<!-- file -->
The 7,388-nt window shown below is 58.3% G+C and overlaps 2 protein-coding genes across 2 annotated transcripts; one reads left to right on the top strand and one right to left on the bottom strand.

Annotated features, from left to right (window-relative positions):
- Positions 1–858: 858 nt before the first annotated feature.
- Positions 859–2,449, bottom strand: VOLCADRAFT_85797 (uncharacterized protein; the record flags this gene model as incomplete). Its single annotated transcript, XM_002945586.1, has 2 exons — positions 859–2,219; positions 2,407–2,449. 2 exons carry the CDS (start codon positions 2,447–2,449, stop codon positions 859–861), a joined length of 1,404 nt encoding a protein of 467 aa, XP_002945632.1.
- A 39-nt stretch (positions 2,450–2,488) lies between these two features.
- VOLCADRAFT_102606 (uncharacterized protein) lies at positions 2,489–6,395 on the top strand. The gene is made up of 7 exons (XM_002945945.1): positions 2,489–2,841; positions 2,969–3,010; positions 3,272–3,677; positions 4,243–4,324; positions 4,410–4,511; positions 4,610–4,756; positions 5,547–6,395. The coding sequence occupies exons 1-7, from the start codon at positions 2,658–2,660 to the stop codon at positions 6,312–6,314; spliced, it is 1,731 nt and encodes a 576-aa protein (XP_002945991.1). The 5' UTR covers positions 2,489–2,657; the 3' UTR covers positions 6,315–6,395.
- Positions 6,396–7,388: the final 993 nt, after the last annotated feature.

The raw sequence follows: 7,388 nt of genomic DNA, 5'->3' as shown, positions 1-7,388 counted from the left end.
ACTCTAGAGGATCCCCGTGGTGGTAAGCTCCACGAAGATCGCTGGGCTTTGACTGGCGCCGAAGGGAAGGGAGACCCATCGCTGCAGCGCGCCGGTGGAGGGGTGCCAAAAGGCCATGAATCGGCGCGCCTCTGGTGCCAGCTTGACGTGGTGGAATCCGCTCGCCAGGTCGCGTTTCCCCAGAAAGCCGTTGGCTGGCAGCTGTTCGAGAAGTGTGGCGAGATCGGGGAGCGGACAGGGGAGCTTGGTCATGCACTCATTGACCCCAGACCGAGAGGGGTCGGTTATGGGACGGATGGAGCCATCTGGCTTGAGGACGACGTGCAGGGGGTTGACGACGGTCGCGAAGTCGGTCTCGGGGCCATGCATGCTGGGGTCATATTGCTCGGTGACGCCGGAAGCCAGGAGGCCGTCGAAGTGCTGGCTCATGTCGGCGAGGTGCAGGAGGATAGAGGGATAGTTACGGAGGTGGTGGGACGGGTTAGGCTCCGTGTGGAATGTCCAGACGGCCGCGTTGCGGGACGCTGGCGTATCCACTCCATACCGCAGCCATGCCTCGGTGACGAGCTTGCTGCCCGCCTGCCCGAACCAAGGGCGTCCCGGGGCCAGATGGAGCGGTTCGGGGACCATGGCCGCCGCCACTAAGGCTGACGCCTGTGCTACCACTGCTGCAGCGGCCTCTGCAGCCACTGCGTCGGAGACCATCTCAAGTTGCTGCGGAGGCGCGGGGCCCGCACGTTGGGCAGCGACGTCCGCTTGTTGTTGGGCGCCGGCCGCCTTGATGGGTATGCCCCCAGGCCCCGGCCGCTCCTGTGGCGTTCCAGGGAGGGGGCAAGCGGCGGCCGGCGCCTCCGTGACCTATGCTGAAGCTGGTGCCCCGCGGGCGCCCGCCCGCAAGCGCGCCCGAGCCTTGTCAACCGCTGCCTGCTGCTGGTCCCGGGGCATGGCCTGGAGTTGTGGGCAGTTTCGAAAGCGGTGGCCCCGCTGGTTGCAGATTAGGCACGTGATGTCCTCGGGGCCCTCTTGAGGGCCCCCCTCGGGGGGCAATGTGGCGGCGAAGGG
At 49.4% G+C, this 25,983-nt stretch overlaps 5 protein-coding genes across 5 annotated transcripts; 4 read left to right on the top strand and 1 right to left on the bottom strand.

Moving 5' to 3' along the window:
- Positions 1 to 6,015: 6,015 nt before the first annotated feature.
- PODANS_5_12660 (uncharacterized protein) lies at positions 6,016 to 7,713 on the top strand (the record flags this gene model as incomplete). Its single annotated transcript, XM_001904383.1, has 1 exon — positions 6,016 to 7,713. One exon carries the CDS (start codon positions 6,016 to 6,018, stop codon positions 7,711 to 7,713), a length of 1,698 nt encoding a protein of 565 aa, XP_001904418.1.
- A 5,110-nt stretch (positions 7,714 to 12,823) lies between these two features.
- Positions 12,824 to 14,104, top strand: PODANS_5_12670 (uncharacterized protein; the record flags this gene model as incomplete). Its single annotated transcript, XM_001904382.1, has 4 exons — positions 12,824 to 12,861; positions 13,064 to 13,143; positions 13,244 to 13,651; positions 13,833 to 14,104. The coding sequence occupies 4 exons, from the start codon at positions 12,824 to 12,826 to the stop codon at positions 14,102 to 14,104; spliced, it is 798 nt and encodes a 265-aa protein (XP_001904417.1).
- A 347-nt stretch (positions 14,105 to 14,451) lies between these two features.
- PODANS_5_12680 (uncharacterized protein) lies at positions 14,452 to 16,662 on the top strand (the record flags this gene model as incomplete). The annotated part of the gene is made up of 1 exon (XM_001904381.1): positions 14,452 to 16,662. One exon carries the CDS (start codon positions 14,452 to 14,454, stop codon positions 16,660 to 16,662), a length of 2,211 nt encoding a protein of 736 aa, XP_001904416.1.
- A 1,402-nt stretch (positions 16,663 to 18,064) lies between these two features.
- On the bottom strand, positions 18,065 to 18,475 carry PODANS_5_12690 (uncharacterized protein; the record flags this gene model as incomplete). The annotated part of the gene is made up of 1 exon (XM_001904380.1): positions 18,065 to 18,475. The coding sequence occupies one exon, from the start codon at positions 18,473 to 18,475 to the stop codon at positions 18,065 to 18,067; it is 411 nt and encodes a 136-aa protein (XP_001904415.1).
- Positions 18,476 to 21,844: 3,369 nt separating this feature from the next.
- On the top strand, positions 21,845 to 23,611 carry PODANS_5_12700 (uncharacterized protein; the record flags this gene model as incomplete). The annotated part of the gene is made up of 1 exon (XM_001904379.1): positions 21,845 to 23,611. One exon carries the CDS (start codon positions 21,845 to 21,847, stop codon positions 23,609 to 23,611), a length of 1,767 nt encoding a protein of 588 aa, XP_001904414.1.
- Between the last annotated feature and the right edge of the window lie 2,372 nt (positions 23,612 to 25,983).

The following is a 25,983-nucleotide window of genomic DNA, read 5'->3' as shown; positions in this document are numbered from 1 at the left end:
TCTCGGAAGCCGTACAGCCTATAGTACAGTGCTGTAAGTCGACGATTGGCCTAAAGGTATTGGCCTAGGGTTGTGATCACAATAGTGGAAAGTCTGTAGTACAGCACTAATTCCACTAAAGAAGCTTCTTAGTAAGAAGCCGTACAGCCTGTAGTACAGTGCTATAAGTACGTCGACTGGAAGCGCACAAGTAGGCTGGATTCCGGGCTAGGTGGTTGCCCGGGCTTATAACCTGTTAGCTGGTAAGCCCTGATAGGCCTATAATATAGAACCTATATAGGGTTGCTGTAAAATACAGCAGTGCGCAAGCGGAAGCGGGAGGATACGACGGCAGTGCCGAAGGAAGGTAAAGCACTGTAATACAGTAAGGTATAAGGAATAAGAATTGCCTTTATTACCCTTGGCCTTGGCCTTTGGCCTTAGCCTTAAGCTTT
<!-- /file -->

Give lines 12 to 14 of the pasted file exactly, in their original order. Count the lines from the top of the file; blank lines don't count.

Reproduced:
- Positions 1 to 6,015: 6,015 nt before the first annotated feature.
- PODANS_5_12660 (uncharacterized protein) lies at positions 6,016 to 7,713 on the top strand (the record flags this gene model as incomplete). Its single annotated transcript, XM_001904383.1, has 1 exon — positions 6,016 to 7,713. One exon carries the CDS (start codon positions 6,016 to 6,018, stop codon positions 7,711 to 7,713), a length of 1,698 nt encoding a protein of 565 aa, XP_001904418.1.
- A 5,110-nt stretch (positions 7,714 to 12,823) lies between these two features.